Theater Info for the Washington DC region

Being In The Background

By • Aug 4th, 2010 • Category: An Actor's Advice

Don’t make the mistake of thinking that because you are playing what they call a “background character” (or a chorus member in a musical) that nobody is going to notice you. Or even that nobody is supposed to notice you. But the fact is you are there for a reason, even if you have no lines during the play. The audience is not only supposed to notice you in the background, they WILL in fact notice you. So pay close attention to what you are doing.

Don’t distract from the main action of the scene of course, but you are always acting. Every time you are on stage you should be in 100% performance mode. This separates okay productions from great productions. When those “silent” ones in the background are alive and vibrant without taking away from the action, the whole experience is improved for the audience.

It is an ironic truth that when actors fail to take this into consideration, one of two things can result, and they are polar opposites. Let’s take a common type of scene requiring characters with no lines appearing in the background: a crowded restaurant scene.

On one distracting extreme, we find actors that represent eating and drinking and conversing in ways that no normal person would adopt. Exaggerated gestures with the utensils. Nodding and chewing to excess to express how good the food is. Tilting a cup to their lips at such lightning speed that the only thing being conveyed is the fact that the prop cup is actually empty. Generally just flailing about wildly at a pace far too fast for dining out.

On the other end of the spectrum, we find actors that are sitting straight as a board at the table, whether or not the scene takes place in a prim and proper location. They move their eyes but not their necks to look around. They are so delicate with their cups, (if they touch them at all) then one would think the entire set would explode if one were dropped. The actors shrink into their background role so that nobody will notice them. Yet the opposite effect is true; they end up being just as distracting as those who flail about.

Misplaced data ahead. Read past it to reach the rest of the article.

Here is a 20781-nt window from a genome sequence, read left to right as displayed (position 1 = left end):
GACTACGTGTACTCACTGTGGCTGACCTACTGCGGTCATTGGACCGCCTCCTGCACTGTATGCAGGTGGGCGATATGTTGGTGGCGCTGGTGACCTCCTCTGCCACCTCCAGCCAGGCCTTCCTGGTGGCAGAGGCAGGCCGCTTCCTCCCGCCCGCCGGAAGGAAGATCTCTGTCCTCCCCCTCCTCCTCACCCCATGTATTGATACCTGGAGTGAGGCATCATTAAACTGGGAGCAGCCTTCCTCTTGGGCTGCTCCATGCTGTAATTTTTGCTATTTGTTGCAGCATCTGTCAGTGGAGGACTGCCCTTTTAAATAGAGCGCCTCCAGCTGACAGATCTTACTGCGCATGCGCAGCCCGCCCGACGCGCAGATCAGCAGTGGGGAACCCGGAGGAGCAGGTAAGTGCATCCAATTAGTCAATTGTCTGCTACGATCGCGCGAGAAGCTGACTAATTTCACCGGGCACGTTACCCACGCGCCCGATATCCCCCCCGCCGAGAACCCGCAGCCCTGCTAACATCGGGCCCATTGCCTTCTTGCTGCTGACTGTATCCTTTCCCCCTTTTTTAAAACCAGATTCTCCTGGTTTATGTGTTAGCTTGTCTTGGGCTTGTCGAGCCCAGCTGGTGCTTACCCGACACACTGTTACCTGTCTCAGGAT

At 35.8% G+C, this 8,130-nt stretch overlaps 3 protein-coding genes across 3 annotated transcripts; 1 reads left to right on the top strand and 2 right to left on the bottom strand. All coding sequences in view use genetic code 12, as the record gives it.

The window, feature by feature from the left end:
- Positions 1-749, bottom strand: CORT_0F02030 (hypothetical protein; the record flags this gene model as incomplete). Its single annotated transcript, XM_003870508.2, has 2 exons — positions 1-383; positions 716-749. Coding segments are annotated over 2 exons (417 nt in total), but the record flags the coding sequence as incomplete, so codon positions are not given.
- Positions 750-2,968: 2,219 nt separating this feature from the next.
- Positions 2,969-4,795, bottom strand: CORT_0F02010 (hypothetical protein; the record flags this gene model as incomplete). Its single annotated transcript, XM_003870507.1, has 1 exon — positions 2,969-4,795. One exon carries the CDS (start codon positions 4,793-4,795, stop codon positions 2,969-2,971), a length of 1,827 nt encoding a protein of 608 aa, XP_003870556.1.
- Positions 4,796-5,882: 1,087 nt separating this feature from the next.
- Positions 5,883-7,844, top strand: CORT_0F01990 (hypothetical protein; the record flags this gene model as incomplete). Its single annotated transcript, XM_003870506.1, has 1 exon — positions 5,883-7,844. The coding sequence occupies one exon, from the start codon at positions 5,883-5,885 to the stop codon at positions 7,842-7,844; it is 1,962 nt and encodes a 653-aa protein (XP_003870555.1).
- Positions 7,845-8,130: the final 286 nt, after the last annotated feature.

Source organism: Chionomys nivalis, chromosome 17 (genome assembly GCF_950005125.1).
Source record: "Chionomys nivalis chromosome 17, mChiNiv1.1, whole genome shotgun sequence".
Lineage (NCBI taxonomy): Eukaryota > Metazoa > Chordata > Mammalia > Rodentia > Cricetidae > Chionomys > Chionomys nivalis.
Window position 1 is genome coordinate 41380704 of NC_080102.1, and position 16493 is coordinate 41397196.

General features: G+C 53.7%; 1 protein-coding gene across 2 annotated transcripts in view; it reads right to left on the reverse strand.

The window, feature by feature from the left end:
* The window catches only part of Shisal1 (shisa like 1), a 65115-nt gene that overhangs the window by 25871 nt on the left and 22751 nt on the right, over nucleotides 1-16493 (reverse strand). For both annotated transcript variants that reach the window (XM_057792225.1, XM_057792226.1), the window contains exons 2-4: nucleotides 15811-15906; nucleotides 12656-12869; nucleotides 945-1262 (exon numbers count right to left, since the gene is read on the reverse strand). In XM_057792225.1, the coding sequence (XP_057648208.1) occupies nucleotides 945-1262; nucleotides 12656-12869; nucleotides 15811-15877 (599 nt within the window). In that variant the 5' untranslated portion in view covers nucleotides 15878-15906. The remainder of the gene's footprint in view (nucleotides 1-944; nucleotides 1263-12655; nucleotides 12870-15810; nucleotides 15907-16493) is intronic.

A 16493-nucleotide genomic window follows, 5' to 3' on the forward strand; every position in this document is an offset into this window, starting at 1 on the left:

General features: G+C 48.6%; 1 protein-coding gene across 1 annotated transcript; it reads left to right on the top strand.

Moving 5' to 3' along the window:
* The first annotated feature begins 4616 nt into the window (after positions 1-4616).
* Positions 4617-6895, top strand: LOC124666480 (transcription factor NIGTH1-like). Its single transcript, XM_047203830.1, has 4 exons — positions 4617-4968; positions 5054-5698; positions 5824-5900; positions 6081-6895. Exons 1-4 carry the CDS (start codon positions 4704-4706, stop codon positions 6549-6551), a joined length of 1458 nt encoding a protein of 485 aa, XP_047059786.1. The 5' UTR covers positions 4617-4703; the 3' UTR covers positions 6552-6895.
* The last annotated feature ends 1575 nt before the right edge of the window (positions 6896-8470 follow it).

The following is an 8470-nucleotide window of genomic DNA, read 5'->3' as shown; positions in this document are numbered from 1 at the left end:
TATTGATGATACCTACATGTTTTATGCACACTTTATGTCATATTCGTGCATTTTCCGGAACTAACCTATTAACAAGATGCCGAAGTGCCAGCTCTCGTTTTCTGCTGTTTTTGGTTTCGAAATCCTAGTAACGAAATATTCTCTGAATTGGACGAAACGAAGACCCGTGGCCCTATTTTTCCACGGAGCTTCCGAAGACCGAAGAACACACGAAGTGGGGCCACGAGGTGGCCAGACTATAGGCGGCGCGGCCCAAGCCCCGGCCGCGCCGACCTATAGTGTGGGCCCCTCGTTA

The cure for both “background syndromes” is to remember to always be acting. Don’t ever phone it in, even in the background. This means having a knowledge of the entire scene in which you appear. It means knowing you character’s traits, if he ever appears in the script. And if he does not, it means making someone up, with his own motivations and ticks. Accept the boundaries of the scene, but let your imagination soar. Breathe life into your background part. This should be fun.

Once you have decided who you are in the scene, slow down and think about what eating a meal is like. How do people hold their cups? Does everybody sitting at one table behave in a certain way? What about the character you are playing? Again, do they appear in the script and gives clues that you can use about their habits? Or are you playing an anonymous role with no lines? These questions must be answered by the serious actor, because one cannot just nod and “peas and carrots” one’s way through the scene. Nor can one stand there like a cardboard cutout waiting for a bus, afraid to move or show a facial expression.

People notice what happens in the background. It is not a time for you to take a break from acting. It isn’t a time to kick back and say, “Look, I’m screwing around,” or “Hey mom, I’m on stage!” It’s a time to perform, just as much as it would be if you had the lead. If being the lead is the only thing that motivates you to take your acting seriously, you don’t deserve to be in a lead.

I know I would never cast you in any of my plays.

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is a Maryland native and has been acting for nine years, having studied it at Marietta College in Ohio. He has been schooled in Shakespeare, improvisation, public speaking and voice articulation throughout his career. His credits to date include over 30 plays and readings as well as 2 films. You can also read his blogs (for theatre related thoughts) and (for thoughts on personal success from an outcast). Follow him on Twitter @TyUnglebower.

One Response »

  1. Ah, something I needed to hear. I agree with you but you also can’t deny that background characters obviously contribute less thean leads. If people think they always need to contribute a lot in order to have fun.. your right . It’s not for them. Thanks for the reminder!